As an aspiring ebook author and lover of books, I’ve been excited by the growth of ebook readers. I got a Kindle myself a couple months ago and have been using it when I travel. But, as someone who has had trouble with RSI in the past, I can’t help but wonder at the possible ramifications of yet another device that has us tap-tap-tapping with our fingers. Are e-readers ergonomically friendly?
I’ve tried a couple and find the iPad and new Nook pretty comfortable (I’m a fan of the touchscreen interface). I purchased a 3G Kindle myself because I just wanted a basic reader that offered a book-like reading experience (no colors or bells and whistles needed for me), though I’d say it’s the least ergonomically friendly of the ones I’ve tried. (Fortunately, my RSI isn’t much of a problem these days.) The actual flipping of the pages is no trouble with the buttons on the sides; it’s the keyboard and directional cursor control that I find a little awkward. For normal reading, I don’t use those features, but I’m currently editing one of my own stories and I decided to do the final pass on the Kindle. Making notes on the manuscript is tedious enough that I keep them ultra short (to be fair, I’ve been an iPhone owner for years and have gotten used to typing with the touchscreen).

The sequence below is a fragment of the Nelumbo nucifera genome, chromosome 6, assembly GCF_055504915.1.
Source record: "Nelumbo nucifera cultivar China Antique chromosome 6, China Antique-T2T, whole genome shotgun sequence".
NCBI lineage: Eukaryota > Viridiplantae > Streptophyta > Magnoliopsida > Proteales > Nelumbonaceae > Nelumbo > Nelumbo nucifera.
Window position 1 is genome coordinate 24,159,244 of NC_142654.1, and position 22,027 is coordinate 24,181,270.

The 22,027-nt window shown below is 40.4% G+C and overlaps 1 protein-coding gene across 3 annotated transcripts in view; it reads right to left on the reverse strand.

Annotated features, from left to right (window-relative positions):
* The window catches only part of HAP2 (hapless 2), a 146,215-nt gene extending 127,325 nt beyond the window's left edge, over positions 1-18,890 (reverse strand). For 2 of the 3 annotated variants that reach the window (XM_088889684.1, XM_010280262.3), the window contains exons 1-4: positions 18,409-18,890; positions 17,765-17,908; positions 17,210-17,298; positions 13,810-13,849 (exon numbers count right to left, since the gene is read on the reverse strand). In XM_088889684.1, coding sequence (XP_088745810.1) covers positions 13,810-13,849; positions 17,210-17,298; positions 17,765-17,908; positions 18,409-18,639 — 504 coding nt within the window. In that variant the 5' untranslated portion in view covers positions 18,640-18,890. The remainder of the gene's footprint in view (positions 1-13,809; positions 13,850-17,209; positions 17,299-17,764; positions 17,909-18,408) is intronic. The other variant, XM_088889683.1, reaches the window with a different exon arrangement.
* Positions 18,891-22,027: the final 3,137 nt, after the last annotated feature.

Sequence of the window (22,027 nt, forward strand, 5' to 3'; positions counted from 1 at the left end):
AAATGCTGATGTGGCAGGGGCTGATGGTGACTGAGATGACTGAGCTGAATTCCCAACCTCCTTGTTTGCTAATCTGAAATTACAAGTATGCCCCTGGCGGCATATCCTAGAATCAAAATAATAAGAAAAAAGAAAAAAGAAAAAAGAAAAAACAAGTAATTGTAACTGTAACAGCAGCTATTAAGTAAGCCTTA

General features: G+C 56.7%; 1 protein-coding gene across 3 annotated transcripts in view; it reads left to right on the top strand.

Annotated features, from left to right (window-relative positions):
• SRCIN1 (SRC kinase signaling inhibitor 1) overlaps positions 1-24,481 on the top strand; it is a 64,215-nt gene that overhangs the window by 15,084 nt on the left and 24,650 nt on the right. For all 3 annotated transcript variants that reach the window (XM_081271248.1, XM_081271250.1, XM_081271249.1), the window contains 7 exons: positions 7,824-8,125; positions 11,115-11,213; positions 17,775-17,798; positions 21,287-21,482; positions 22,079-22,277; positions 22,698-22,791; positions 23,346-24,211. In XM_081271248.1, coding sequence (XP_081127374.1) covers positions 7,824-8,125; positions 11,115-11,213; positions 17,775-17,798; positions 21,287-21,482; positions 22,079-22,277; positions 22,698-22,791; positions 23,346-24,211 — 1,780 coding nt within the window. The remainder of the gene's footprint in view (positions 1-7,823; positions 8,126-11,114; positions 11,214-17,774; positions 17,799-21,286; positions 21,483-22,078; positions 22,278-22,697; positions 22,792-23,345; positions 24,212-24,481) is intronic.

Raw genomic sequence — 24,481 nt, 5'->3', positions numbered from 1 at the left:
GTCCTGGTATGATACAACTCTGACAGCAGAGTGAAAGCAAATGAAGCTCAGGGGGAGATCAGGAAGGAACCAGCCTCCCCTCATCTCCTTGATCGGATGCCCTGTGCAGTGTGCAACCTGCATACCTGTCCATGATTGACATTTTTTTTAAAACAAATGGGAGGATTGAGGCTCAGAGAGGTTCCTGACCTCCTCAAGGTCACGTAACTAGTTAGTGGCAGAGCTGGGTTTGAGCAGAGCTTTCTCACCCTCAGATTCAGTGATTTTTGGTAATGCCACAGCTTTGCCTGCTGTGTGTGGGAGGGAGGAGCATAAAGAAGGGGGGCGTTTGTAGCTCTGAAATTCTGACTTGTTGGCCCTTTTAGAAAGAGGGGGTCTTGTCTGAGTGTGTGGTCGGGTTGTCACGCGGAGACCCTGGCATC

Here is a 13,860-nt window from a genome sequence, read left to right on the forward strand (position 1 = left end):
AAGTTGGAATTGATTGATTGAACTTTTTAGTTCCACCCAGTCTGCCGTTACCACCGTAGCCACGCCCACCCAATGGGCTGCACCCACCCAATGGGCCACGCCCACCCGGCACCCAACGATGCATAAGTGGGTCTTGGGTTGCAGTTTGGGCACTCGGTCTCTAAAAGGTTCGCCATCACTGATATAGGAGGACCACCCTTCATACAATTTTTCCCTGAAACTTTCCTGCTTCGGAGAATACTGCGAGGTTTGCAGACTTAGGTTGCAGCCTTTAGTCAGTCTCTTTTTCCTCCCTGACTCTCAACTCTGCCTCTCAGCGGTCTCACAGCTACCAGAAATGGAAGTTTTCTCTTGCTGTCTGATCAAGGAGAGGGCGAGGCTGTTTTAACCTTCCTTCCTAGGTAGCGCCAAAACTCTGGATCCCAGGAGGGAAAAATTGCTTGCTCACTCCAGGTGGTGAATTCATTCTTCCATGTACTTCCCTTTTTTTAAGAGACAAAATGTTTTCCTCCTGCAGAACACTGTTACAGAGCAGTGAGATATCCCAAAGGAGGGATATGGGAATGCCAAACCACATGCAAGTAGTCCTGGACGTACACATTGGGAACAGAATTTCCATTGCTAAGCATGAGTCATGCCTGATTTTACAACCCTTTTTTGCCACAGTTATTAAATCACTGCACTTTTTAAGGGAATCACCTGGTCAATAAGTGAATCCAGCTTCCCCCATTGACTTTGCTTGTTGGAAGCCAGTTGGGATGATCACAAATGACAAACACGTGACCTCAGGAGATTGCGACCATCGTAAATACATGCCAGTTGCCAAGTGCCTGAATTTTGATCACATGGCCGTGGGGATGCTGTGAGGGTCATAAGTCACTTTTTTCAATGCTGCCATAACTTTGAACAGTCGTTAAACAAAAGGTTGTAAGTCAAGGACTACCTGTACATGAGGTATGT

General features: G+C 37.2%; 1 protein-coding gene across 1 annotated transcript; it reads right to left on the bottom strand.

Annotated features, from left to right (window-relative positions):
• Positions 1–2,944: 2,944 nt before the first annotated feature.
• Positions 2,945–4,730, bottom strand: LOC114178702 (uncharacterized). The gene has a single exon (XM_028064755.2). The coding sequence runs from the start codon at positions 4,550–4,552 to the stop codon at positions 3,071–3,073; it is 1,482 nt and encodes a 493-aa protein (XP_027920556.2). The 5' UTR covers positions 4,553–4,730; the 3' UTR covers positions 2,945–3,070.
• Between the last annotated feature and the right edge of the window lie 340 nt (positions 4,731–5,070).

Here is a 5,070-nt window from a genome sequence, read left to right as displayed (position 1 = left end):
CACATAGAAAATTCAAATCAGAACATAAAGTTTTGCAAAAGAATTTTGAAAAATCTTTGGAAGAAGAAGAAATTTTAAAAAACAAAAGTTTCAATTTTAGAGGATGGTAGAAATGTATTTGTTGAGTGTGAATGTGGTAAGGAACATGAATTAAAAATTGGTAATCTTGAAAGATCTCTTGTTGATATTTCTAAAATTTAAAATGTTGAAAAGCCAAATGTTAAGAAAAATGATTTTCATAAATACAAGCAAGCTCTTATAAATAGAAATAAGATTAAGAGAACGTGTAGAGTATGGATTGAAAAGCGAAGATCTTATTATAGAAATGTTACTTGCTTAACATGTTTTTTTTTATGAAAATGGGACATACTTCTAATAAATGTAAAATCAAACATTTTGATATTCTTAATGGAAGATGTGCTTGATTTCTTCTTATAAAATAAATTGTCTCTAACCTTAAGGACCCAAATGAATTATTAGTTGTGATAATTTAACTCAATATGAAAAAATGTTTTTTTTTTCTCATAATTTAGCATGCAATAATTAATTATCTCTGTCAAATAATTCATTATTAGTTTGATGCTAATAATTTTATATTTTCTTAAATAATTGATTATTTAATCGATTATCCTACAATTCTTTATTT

If you’re shopping for an e-reader now, you may find this discussion over at Mobile Reads helpful. Several folks chimed in on the ergonomic issues of their various devices.
If you chance upon this blog post and would like to share your thoughts, I’d be interested to know if anyone is having troubles from too much time spent with their e-readers (and, if so, did you have RSI/Carpal Tunnel type problems before?)?
I don’t use my own enough to worry about it–and it’s not going to keep me from downloading a pile of fantasy ebooks to read over the weekend–but I always see the potential for overusage and pain from all the devices in our lives. Lots of repetitive tapping and clicking can be tough on the small muscles and joints in our hands and wrists.